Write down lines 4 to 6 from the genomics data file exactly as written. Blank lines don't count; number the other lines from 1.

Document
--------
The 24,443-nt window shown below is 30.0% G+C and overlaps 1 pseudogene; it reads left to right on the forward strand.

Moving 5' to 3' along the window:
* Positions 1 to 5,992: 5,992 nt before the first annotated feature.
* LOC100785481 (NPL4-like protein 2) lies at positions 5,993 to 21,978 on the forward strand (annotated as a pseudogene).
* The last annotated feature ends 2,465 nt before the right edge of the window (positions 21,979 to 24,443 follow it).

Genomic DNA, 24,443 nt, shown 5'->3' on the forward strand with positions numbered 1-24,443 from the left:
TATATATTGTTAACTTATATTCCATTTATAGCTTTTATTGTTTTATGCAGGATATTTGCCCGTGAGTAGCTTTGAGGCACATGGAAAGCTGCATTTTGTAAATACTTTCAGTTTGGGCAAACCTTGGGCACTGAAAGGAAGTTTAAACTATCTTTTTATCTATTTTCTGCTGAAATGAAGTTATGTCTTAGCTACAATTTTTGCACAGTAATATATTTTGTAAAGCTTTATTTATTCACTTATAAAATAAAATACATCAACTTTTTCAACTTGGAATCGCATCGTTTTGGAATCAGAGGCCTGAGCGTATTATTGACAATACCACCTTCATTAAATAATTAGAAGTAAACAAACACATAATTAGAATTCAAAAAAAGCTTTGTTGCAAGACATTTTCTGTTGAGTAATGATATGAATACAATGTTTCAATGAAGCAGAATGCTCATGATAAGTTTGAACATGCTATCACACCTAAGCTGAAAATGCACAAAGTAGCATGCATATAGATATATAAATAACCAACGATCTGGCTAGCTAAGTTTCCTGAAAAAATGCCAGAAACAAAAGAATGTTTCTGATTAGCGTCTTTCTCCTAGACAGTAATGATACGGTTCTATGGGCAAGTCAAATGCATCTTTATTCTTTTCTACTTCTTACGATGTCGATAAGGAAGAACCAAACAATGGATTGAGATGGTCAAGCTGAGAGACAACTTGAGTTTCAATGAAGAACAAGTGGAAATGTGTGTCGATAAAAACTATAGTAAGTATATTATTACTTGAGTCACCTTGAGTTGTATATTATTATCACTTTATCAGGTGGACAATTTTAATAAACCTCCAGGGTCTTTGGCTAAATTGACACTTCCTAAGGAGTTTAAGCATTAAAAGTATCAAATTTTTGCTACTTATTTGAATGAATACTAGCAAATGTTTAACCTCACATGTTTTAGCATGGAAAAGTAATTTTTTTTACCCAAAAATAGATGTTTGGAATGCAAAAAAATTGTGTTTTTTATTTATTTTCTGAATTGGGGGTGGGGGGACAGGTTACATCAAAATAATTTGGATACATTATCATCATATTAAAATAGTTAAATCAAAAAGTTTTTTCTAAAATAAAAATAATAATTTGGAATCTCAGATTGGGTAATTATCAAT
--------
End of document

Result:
* LOC100785481 (NPL4-like protein 2) lies at positions 5,993 to 21,978 on the forward strand (annotated as a pseudogene).
* The last annotated feature ends 2,465 nt before the right edge of the window (positions 21,979 to 24,443 follow it).

Genomic DNA, 24,443 nt, shown 5'->3' on the forward strand with positions numbered 1-24,443 from the left: